NAPIM 2010 Convention Review
Focus on packaging offered ink manufacturers important insights into the needs of print buyers and converters.
By David Savastano, Editor
While the global recession has clearly had a major impact on the printing ink industry, the packaging ink segment has remained fairly steady. Print buyers and converters alike continue to look for an edge that will differentiate their products in the eyes of consumers.
In order to provide insight into the needs of print buyers and converters, the National Association of Printing Ink Manufacturers (NAPIM) assembled a virtual Who’s Who of industry leaders to discuss their requirements at its Annual Convention, titled “The Power of Packaging – Path to Prosperity.”
The convention, which was held April 18-21 at the Arizona Biltmore Resort in Phoenix, AZ, was primarily set up in a panel format, with executives from major print buyers and packaging converters offering their views and advice.
For example, the Print Buyer Panel, led by Mike Impastato of Flint Group, featured Nilton Mattos of Coca-Cola Co., Allen Marquardt of Kimberly-Clark and Harry Epstein of Perseco.
“Our packaging creates meaning for our brands and is intrinsically tied to the value of our system,” Mr. Mattos observed.
The Printer/Converter Panel, led by Alan Kalmikoff of Keim-Additec Surface USA, included Terry Harper of Printpack, a flexible packaging specialist; Tyler Howland of Sound Packaging, a corrugated converter; Frank Johnston of Graphic Packaging, a folding carton printer; Art Yerecic of Yerecic Label, a label specialist; and Dick Storat of the Paper Shipping Sack Manufacturers’ Association (PSSMA), which focuses on multi-wall packaging.
The importance of packaging was a key point of the panelists.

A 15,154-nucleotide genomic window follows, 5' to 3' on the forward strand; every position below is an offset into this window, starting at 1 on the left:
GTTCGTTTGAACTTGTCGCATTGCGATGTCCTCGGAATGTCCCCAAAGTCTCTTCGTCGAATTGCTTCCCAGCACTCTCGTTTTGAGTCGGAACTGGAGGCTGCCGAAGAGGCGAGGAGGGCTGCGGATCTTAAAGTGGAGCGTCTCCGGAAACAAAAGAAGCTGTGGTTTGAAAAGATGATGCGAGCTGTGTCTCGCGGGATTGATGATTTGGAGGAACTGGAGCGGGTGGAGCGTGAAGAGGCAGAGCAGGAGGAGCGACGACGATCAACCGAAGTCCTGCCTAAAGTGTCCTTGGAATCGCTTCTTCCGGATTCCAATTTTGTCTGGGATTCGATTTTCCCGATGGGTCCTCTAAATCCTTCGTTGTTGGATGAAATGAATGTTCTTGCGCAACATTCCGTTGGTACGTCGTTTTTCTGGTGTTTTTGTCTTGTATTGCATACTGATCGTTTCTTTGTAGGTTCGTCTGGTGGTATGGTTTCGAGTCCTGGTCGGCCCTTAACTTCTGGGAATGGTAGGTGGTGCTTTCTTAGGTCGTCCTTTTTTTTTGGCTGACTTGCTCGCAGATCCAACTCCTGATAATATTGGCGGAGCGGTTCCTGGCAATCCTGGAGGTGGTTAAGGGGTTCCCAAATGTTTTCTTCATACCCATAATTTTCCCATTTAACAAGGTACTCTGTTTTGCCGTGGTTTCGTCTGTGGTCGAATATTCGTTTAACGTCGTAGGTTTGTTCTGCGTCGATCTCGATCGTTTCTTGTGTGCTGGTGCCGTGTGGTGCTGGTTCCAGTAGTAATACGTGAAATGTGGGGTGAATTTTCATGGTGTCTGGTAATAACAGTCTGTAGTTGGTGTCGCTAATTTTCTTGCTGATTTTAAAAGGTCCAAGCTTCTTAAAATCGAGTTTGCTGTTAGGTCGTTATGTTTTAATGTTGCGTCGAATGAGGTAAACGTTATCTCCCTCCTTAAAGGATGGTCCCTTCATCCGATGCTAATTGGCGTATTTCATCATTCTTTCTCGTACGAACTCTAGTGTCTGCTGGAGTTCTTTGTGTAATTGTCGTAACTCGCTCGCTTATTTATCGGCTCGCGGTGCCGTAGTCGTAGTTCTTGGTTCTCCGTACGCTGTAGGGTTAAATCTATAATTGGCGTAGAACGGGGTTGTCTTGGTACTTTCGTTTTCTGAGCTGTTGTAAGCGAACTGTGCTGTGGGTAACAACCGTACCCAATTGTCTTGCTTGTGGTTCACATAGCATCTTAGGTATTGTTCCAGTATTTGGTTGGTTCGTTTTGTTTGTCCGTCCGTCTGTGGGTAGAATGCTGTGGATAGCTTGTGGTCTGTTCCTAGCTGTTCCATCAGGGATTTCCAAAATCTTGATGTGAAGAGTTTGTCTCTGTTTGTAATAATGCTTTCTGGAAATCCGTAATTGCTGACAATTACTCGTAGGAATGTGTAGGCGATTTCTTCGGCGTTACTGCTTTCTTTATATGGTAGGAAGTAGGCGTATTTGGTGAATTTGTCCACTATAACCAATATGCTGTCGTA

“Packaging has long been cited as the single biggest variable to differentiating a product and driving sales,” Johnston said. “It is becoming a critical component in the supply chain and eco-system.”
A third panel, moderated by Ken Kisner of INX Digital, examined the impact of digital printing on packaging. His panel included Rick Baker of Integrity Integration, Per Frost of Durst Image, Guy Newcombe of Tonejet and Alrick Warren of Procter & Gamble.
Jim Coleman, executive director of NAPIM, said the panels offered excellent insight into the needs of print buyers and converters. In addition, Mr. Coleman said the lengthy question and answer sessions with each panel proved to be a highlight.
“It was an excellent convention,” Mr. Coleman said. “The feedback we received said it was one of the best programs we have ever held. Getting the insights of print buyers and printers benefits our ink manufacturers, and our focus on packaging was very timely. The question and answer sessions were great.”
NAPIM’s State of The Industry Report
There can be little doubt that the recession has had a huge effect on the ink industry. During the convention, Mr. Kalmikoff and William Miller of Flint Group presented NAPIM’s 2010 State of the Industry Report, which surveys leading North American ink manufacturers on their results throughout the year.